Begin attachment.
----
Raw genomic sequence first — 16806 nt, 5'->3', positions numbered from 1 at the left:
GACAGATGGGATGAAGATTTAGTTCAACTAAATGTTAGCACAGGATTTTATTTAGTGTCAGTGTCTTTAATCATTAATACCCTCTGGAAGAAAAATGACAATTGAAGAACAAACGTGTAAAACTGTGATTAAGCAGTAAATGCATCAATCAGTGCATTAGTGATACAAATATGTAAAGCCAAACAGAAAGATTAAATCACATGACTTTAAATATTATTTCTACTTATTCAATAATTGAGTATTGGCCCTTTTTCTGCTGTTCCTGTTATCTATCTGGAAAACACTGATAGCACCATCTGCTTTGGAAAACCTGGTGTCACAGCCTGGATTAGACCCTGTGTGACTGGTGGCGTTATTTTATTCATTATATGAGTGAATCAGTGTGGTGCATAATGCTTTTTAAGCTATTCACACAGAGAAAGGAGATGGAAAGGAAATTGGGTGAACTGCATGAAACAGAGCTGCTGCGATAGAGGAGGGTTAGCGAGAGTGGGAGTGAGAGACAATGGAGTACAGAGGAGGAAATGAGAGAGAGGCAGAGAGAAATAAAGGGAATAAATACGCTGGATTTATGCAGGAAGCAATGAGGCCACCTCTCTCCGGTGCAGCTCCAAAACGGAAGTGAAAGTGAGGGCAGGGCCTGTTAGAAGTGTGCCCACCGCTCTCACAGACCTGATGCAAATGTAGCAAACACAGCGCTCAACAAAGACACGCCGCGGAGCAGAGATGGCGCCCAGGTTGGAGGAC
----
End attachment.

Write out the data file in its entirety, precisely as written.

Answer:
Raw genomic sequence first — 16806 nt, 5'->3', positions numbered from 1 at the left:
GACAGATGGGATGAAGATTTAGTTCAACTAAATGTTAGCACAGGATTTTATTTAGTGTCAGTGTCTTTAATCATTAATACCCTCTGGAAGAAAAATGACAATTGAAGAACAAACGTGTAAAACTGTGATTAAGCAGTAAATGCATCAATCAGTGCATTAGTGATACAAATATGTAAAGCCAAACAGAAAGATTAAATCACATGACTTTAAATATTATTTCTACTTATTCAATAATTGAGTATTGGCCCTTTTTCTGCTGTTCCTGTTATCTATCTGGAAAACACTGATAGCACCATCTGCTTTGGAAAACCTGGTGTCACAGCCTGGATTAGACCCTGTGTGACTGGTGGCGTTATTTTATTCATTATATGAGTGAATCAGTGTGGTGCATAATGCTTTTTAAGCTATTCACACAGAGAAAGGAGATGGAAAGGAAATTGGGTGAACTGCATGAAACAGAGCTGCTGCGATAGAGGAGGGTTAGCGAGAGTGGGAGTGAGAGACAATGGAGTACAGAGGAGGAAATGAGAGAGAGGCAGAGAGAAATAAAGGGAATAAATACGCTGGATTTATGCAGGAAGCAATGAGGCCACCTCTCTCCGGTGCAGCTCCAAAACGGAAGTGAAAGTGAGGGCAGGGCCTGTTAGAAGTGTGCCCACCGCTCTCACAGACCTGATGCAAATGTAGCAAACACAGCGCTCAACAAAGACACGCCGCGGAGCAGAGATGGCGCCCAGGTTGGAGGAC